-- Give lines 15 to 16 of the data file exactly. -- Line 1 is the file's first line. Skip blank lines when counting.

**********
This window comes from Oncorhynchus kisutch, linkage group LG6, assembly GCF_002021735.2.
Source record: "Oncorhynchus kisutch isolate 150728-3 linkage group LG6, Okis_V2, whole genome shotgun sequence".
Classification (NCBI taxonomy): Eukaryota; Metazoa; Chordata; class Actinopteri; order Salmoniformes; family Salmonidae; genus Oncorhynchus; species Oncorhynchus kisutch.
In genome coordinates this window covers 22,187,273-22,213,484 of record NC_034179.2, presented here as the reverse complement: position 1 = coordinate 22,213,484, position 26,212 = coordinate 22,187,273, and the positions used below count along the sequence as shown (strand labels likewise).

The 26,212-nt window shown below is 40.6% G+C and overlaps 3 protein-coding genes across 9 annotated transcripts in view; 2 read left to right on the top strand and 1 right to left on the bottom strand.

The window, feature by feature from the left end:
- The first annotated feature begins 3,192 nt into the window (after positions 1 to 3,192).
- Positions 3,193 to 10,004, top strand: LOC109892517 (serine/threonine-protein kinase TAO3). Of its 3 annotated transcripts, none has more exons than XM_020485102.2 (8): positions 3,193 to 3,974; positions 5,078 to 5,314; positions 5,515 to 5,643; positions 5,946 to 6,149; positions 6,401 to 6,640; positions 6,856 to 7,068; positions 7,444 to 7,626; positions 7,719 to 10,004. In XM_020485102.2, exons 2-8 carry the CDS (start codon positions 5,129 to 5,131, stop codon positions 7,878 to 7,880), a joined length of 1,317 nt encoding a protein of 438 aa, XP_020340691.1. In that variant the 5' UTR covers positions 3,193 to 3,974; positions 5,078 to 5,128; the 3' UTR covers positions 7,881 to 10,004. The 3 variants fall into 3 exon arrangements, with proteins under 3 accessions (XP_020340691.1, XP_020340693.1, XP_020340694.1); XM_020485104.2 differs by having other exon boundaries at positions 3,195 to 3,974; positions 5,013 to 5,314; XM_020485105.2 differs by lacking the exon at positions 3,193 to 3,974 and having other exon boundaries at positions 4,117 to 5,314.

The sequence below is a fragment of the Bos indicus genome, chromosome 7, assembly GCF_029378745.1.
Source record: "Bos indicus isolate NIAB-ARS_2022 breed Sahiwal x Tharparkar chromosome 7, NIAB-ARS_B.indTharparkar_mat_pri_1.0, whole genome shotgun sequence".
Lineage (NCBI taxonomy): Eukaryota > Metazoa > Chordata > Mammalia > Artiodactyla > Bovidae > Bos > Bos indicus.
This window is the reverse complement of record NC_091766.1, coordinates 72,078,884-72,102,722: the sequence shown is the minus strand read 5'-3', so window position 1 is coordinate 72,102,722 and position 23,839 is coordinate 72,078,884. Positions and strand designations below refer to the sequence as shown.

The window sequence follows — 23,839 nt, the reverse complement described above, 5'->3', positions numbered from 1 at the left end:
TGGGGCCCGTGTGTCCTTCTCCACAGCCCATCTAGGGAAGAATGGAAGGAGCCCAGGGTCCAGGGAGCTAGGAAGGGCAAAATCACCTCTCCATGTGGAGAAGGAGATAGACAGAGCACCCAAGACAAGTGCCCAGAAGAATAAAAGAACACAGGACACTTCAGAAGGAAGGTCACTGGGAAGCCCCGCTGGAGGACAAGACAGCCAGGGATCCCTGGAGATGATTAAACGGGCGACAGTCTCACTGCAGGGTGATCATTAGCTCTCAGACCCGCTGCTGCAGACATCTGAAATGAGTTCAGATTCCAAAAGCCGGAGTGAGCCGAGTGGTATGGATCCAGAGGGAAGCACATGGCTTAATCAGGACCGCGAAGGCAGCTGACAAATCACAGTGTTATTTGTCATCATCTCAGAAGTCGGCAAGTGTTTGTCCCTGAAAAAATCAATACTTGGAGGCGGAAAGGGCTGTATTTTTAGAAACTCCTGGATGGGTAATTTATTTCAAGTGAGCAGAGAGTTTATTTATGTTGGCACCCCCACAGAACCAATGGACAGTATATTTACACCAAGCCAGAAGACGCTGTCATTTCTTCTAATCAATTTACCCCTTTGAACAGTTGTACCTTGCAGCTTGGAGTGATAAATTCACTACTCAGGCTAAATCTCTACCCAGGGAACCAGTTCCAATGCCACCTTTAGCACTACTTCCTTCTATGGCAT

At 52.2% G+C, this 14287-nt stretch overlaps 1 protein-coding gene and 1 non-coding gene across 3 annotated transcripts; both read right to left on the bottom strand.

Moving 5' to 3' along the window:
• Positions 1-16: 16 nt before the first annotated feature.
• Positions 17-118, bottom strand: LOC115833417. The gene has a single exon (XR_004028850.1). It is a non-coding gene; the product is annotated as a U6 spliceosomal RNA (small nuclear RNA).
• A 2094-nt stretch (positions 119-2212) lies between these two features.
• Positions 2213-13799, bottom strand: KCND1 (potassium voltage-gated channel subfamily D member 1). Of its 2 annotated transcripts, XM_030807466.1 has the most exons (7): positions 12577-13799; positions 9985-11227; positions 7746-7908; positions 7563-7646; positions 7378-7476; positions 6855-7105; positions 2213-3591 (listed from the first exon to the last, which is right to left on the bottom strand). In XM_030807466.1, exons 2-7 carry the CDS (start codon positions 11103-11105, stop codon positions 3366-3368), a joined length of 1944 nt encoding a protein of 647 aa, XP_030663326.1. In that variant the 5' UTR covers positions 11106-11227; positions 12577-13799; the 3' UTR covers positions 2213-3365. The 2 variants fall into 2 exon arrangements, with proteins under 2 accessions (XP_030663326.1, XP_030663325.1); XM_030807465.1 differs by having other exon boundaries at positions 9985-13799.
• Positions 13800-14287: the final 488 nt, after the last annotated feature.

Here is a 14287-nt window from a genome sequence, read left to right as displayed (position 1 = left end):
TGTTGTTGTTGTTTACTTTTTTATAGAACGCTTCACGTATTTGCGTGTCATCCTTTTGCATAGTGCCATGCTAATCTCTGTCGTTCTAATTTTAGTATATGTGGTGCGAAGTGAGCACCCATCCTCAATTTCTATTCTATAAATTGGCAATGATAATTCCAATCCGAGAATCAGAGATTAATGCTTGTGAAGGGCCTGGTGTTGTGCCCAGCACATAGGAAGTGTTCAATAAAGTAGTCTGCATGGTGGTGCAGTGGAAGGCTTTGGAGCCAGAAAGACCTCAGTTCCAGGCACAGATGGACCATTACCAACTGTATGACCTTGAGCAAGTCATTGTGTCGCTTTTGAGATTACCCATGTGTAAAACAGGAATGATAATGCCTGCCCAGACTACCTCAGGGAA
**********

At 52.2% G+C, this 14287-nt stretch overlaps 1 protein-coding gene and 1 non-coding gene across 3 annotated transcripts; both read right to left on the bottom strand.

Moving 5' to 3' along the window: